Day-17 React with Me


4 min read

Understanding Redux Toolkit

Redux is a popular state management library for JavaScript applications, especially those built with React. However, setting up and managing a Redux application can sometimes be complex and verbose. To address this, Redux Toolkit was introduced as the official, recommended way to write Redux logic. It provides a set of tools and best practices to streamline and simplify the process of managing application state.

What is Redux Toolkit?

Redux Toolkit (RTK) is a set of tools and functions designed to simplify Redux development. It helps reduce boilerplate code, enforce best practices, and ensure that state management in your application is efficient and maintainable. RTK includes utilities for setting up the store, creating reducers, and managing asynchronous logic with a focus on reducing complexity.

Key Features of Redux Toolkit

  1. ConfigureStore:

    • Simplifies store creation with good default settings.

    • Automatically combines reducers and adds middleware.

    • Configures the Redux DevTools Extension by default.

  2. CreateSlice:

    • Simplifies the process of writing reducers and actions.

    • Allows defining a slice of the state, along with the reducer logic and action creators, in one place.

  3. CreateAsyncThunk:

    • Provides a standardized way to handle asynchronous actions.

    • Automatically dispatches lifecycle actions (pending, fulfilled, rejected) based on promise states.

  4. Immer Integration:

    • Allows writing immutable update logic using "mutating" syntax.

    • Automatically handles immutability under the hood, reducing boilerplate code.

Benefits of Redux Toolkit

  1. Reduced Boilerplate: RTK minimizes the amount of code needed to set up Redux.

  2. Improved Developer Experience: With tools like createSlice and createAsyncThunk, developers can focus more on application logic than on Redux setup.

  3. Consistency: RTK enforces best practices, leading to more consistent codebases.

  4. Built-in Immutability: The use of Immer ensures that state updates are done immutably without additional libraries or code.

How Redux Toolkit is utilized in our Foodie-Boodie App to manage state efficiently.

1. Setting Up Redux Toolkit

The first step in using Redux Toolkit is to set up the store. In the Foodie-Boodie App, the store configuration is handled in the appStore.js file. This file imports the necessary functions from Redux Toolkit and creates a store with a slice reducer.

import { configureStore } from '@reduxjs/toolkit';
import cartReducer from './cartSlice';

const appStore = configureStore({
  reducer: {
    cart: cartReducer,

export default appStore;

2. Creating Slices

Redux Toolkit introduces the concept of "slices." A slice represents a portion of the Redux state and includes the initial state, reducers, and actions. In the Foodie-Boodie App, there is a cartSlice.js file that defines the cart slice.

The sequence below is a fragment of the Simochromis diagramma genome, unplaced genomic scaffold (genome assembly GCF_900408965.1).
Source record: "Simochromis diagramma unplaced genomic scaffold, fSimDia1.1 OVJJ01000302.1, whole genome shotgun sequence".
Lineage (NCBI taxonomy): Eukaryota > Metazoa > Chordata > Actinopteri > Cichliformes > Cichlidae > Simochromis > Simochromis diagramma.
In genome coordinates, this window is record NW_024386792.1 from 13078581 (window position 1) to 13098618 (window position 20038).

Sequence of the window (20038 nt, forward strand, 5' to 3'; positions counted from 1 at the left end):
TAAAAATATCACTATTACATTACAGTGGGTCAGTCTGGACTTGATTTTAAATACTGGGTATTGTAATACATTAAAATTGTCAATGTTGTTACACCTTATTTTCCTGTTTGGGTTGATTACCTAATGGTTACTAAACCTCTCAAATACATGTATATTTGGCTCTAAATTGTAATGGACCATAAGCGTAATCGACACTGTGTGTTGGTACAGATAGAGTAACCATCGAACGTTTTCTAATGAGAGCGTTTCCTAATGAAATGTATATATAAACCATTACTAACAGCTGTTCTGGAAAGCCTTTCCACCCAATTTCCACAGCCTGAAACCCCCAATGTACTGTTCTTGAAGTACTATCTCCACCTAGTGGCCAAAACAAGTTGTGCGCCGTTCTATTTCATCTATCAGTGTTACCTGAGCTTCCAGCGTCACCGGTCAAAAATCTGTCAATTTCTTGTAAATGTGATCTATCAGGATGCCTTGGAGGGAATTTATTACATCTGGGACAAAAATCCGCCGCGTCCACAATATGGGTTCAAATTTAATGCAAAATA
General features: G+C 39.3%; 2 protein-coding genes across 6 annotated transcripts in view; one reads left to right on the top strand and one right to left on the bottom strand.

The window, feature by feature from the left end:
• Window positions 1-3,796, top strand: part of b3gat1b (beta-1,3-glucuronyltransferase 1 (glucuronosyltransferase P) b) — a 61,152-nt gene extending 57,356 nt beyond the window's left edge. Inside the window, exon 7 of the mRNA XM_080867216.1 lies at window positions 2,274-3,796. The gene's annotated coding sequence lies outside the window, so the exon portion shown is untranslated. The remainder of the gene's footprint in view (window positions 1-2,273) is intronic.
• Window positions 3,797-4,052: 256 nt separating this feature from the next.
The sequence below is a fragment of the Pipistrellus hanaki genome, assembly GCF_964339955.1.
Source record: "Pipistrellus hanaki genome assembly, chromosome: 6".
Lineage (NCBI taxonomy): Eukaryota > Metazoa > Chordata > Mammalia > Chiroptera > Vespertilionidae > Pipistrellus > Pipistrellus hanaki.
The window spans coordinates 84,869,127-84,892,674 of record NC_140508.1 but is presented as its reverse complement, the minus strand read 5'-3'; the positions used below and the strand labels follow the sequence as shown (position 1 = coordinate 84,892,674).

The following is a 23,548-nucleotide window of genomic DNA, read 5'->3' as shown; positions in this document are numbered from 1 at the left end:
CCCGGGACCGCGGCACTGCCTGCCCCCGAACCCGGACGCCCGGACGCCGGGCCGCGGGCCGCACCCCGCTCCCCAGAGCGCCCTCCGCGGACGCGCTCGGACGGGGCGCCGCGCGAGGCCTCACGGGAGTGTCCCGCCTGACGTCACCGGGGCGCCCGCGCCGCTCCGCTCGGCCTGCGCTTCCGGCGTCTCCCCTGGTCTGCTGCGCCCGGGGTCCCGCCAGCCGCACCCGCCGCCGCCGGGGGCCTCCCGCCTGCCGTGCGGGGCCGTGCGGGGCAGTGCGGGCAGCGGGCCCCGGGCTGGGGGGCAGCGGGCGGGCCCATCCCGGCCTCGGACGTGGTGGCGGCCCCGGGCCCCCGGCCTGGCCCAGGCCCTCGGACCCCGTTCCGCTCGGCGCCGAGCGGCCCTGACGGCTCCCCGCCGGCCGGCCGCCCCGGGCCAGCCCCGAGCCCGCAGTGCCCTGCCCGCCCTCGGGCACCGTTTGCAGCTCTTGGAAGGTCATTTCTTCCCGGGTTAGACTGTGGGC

import { createSlice } from '@reduxjs/toolkit';

const cartSlice = createSlice({
  name: 'cart',
  initialState: {
    items: [],
  reducers: {
    addItem: (state, action) => {
    removeItem: (state, action) => {
      state.items = state.items.filter(item => !==;

export const { addItem, removeItem } = cartSlice.actions;
export default cartSlice.reducer;

3.Providing the Store

To make the Redux store available to the entire application, it needs to be provided at the top level of the component tree. This is done using the Provider component from react-redux, which is wrapped around the AppLayout component in index.js.

import React from 'react';
import ReactDOM from 'react-dom';
import { Provider } from 'react-redux';
import appStore from './utils/appStore';
import AppLayout from './AppLayout';

  <Provider store={appStore}>
    <AppLayout />

4. Connecting Components to the Store

To interact with the Redux store, components need to be connected to it. This is achieved using the useSelector and useDispatch hooks from react-redux. In the Foodie-Boodie App, the Header component uses useSelector to access the number of items in the cart.

import React from 'react';
import { useSelector } from 'react-redux';

const Header = () => {
  const cartItems = useSelector((store) => store.cart.items);

  return (
    <div className="header">
      <div className="cart">
        <i className="ri-shopping-cart-line"></i>

export default Header;

Similarly, the useDispatch hook is used to dispatch actions, such as adding or removing items from the cart. This is demonstrated in the MenuCard component.

import React from 'react';
import { useDispatch } from 'react-redux';
import { addItem } from '../utils/cartSlice';

const MenuCard = ({ menuItem }) => {
  const dispatch = useDispatch();

  return (
    <div className="menu-card">
        onClick={() => dispatch(addItem(menuItem))}
        Add to Cart

export default MenuCard;

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